• anxiety disorders;
  • bipolar disorders;
  • comorbidity;
  • prevalence;
  • treatment


Anxiety commonly co-occurs with bipolar disorders (BDs), but the significance of such “co-morbidity” remains to be clarified and its optimal treatment adequately defined.


We reviewed epidemiological, clinical, and treatment studies of the co-occurrence of BD and anxiety disorder through electronic searching of Pubmed/MEDLINE and EMBASE databases.


Nearly half of BD patients meet diagnostic criteria for an anxiety disorder at some time, and anxiety is associated with poor treatment responses, substance abuse, and disability. Reported rates of specific anxiety disorders with BD rank: panic ≥ phobias ≥ generalized anxiety ≥ posttraumatic stress ≥ obsessive-compulsive disorders. Their prevalence appears to be greater among women than men, but similar in types I and II BD. Anxiety may be more likely in depressive phases of BD, but relationships of anxiety phenomena to particular phases of BD, and their temporal distributions require clarification. Adequate treatment trials for anxiety syndromes in BD patients remain rare, and the impact on anxiety of treatments aimed at mood stabilization is not clear. Benzodiazepines are sometimes given empirically; antidepressants are employed cautiously to limit risks of mood switching and emotional destabilization; lamotrigine, valproate, and second-generation antipsychotics may be useful and relatively safe.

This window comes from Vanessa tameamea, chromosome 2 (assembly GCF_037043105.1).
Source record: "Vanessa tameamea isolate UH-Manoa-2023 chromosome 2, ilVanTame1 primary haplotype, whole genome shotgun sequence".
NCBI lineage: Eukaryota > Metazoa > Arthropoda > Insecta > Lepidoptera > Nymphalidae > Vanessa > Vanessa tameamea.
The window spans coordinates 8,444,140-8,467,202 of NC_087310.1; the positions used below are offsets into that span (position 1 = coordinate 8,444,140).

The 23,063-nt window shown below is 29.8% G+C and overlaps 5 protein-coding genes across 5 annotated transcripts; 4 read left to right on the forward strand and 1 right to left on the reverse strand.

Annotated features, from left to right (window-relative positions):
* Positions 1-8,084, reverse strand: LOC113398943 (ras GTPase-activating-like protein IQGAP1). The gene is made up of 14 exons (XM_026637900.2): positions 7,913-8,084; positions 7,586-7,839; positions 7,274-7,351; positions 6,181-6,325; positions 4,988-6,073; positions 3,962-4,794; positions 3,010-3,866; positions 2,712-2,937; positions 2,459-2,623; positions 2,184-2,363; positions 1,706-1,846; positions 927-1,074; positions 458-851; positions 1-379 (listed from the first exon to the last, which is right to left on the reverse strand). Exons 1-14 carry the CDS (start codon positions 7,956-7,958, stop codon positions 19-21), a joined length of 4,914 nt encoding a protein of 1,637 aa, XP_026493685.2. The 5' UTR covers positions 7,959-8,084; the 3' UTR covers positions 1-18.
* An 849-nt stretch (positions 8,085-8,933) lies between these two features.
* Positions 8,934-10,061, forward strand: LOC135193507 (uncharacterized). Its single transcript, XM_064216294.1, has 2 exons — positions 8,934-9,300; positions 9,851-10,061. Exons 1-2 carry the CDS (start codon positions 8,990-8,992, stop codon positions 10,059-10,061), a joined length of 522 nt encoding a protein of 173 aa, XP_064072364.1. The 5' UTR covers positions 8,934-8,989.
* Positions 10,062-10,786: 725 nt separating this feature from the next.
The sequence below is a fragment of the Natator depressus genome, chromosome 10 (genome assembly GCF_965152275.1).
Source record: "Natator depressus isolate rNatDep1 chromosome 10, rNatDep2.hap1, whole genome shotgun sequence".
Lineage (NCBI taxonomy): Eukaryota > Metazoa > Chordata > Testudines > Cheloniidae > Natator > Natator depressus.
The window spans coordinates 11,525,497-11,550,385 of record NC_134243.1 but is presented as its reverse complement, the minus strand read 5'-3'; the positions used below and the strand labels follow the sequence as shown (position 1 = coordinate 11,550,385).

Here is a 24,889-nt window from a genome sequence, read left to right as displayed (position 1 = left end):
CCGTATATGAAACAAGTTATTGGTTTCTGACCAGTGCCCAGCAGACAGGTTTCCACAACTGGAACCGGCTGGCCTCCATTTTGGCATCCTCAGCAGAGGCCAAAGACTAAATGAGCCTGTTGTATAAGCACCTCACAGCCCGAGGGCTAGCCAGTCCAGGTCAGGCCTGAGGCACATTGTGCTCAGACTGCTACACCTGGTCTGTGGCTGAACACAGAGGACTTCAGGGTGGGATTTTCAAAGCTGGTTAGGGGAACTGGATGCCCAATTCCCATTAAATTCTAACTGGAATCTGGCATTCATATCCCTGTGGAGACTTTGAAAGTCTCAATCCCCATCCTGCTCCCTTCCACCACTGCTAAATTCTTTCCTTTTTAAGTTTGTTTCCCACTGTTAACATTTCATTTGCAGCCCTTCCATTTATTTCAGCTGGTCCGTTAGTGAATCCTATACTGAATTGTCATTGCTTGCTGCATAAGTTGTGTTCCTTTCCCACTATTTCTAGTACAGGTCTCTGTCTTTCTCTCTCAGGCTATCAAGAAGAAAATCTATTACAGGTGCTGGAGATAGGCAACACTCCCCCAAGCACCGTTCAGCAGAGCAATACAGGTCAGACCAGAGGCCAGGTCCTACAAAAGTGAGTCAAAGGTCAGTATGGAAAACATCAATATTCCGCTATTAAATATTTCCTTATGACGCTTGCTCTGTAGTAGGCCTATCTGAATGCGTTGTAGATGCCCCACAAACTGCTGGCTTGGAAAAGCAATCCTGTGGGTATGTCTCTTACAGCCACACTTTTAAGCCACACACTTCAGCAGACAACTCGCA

Anxiety symptoms and syndromes co-occur commonly in patients with BD, but “co-morbid” phenomena may be part of the BD phenotype rather than separate illnesses.